Champagne Pairing Suggestions
David Hesketh, Managing Director of Laurent-Perrier UK and Master of Wine offers these suggestions on successfully pairing champagne with food.
“Whilst there are no hard and fast rules when pairing any food and wine, the objective is fairly simple: matching or pairing is the process where both elements complement each other, so that the sum is greater than the parts.”
1. The most important rule to remember when pairing any food and wine is that whatever a person thinks is a good match, it is! Given the very subjective nature of food pairing, my view is if it works for you then that’s fine. However, in my experience I’ve found certain pairings do work better than others.
2. If serving champagne with poultry or game, vintages can be a great way to go. Vintages are declared in Champagne when it has been an exceptionally good year, and so each vintage will have different qualities. A 1996, 2002 or our latest vintage 2004 would be good choices to serve with a rabbit terrine or stuffed chicken breast.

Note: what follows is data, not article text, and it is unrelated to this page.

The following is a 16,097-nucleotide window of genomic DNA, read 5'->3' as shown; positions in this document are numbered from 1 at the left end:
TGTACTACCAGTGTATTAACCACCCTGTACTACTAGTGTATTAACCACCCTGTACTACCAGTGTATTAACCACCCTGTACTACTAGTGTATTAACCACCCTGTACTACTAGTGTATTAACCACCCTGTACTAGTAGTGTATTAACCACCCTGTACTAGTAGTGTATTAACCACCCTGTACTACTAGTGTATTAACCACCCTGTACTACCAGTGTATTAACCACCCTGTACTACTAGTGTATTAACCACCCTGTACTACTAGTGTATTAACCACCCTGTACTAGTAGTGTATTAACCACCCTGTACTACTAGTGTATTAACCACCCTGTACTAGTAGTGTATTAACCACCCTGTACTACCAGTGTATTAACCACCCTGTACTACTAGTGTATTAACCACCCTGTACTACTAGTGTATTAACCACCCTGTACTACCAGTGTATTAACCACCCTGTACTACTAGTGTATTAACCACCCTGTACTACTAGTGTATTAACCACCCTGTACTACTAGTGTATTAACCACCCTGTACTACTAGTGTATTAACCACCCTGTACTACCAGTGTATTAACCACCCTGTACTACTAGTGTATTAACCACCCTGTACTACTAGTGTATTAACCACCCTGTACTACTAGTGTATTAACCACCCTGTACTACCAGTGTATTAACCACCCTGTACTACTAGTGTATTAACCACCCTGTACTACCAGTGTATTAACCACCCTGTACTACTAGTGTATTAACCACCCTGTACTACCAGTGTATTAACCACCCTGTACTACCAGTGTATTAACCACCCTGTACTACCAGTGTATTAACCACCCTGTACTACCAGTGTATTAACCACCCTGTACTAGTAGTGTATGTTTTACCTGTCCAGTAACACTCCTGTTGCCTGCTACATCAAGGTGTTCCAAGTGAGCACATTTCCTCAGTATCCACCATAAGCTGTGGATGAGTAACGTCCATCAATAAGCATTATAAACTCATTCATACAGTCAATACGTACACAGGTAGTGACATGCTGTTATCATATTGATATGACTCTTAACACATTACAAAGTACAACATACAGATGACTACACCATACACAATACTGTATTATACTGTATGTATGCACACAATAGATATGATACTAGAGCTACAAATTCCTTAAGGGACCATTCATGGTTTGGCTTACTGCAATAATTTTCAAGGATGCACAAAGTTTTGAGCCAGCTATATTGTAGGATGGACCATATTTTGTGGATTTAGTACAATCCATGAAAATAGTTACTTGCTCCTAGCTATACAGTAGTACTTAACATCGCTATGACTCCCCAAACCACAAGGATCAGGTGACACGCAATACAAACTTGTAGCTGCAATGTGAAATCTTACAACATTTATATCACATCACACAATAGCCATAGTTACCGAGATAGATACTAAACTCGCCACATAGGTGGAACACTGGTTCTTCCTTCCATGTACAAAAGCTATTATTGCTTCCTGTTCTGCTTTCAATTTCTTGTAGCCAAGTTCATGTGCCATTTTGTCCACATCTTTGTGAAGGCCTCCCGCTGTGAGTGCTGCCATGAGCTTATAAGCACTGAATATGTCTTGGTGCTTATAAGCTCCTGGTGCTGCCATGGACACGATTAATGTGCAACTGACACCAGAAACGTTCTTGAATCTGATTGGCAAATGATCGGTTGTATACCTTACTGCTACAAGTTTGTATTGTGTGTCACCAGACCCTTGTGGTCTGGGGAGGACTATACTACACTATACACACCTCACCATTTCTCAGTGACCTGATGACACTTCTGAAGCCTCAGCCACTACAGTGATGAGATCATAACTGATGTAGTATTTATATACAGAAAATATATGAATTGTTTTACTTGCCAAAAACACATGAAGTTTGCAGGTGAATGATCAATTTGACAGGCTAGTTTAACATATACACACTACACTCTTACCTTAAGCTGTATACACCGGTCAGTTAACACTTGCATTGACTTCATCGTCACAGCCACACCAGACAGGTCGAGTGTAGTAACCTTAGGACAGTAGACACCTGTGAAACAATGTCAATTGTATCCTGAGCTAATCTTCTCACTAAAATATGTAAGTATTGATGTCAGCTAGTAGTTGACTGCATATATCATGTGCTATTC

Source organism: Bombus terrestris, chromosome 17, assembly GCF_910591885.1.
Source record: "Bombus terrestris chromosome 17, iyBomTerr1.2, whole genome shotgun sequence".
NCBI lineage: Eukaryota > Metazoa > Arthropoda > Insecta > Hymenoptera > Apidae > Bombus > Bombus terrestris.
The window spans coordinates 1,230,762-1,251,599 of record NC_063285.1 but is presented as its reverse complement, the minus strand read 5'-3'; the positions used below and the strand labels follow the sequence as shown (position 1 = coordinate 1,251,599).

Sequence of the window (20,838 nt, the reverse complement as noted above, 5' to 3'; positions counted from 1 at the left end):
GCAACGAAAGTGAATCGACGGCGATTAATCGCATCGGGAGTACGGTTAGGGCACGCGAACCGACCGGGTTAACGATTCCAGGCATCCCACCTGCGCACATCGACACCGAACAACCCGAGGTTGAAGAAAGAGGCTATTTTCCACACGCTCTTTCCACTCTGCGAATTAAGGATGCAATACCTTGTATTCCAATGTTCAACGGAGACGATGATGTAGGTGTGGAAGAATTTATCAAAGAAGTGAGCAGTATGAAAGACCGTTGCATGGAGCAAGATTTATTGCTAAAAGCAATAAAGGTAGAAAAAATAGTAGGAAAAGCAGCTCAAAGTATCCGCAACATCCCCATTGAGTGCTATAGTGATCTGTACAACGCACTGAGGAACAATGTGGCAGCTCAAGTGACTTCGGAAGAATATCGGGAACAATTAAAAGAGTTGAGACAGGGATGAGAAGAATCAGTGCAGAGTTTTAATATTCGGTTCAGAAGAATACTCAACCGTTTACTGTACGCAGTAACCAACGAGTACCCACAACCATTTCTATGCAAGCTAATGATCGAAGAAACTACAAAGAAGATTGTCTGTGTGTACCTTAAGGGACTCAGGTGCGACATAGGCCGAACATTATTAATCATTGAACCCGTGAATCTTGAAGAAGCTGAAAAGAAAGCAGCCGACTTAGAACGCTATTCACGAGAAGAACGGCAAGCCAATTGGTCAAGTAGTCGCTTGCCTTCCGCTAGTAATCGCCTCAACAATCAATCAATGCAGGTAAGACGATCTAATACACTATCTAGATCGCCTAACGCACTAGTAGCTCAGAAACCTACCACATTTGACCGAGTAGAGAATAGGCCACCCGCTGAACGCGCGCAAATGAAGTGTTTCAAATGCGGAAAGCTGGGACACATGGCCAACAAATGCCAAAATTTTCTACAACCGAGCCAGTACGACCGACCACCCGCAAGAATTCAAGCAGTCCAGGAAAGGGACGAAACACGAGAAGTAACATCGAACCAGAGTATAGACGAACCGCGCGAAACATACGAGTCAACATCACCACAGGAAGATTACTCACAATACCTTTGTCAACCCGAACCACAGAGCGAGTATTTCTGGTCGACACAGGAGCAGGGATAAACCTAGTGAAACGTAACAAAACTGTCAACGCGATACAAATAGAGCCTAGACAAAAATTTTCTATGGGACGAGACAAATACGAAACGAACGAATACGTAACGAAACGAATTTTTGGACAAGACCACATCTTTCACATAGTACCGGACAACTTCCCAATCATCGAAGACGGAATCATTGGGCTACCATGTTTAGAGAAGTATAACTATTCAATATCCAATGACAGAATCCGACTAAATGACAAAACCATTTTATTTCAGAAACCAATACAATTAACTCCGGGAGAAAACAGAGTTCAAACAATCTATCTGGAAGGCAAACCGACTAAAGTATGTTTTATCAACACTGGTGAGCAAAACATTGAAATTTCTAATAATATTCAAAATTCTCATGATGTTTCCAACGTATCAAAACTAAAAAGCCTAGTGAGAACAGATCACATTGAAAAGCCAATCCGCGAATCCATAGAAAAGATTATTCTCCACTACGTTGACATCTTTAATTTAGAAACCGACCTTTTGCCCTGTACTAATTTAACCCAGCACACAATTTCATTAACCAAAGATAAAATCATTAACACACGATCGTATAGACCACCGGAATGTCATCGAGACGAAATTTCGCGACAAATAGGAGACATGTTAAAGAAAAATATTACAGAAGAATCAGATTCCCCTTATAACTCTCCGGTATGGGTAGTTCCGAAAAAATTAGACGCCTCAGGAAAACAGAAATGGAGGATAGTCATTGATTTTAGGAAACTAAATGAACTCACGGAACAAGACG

3. A ‘zero dosage’ or ‘brut nature’ champagne works very well with seafood because of its minerality. In this type of champagne, no extra sugar is added giving it a crisp, dry taste. Try pairing Laurent-Perrier Ultra Brut with seared scallops, langoustine or oysters.
4. Rosé champagnes are made using the Pinot Noir grape. At Laurent-Perrier we use the saignée method, which introduces tannin from the grape skins, providing another structural element in the champagne. I find it works particularly well with veal and also, because of the firm acidity, tends to work well with duck breast too.
5. People often try to pair a rosé champagne with a dessert, but I would resist the temptation to do this. A certain amount of sweetness is needed in the champagne if it is paired with a sweet dessert, so I would turn to a Demi-Sec champagne. Many great chefs have matched the lightly honeyed notes and fruit profile of our Demi-Sec with peach and apricot desserts – one which comes to mind is almond pannacotta and apricot crumble.
6 . A non-vintage Brut is the signature of any Champagne House. Personally I think of the Laurent-Perrier Brut as a ‘vin de plaisir’ and as such it makes a perfect aperitif to start any occasion.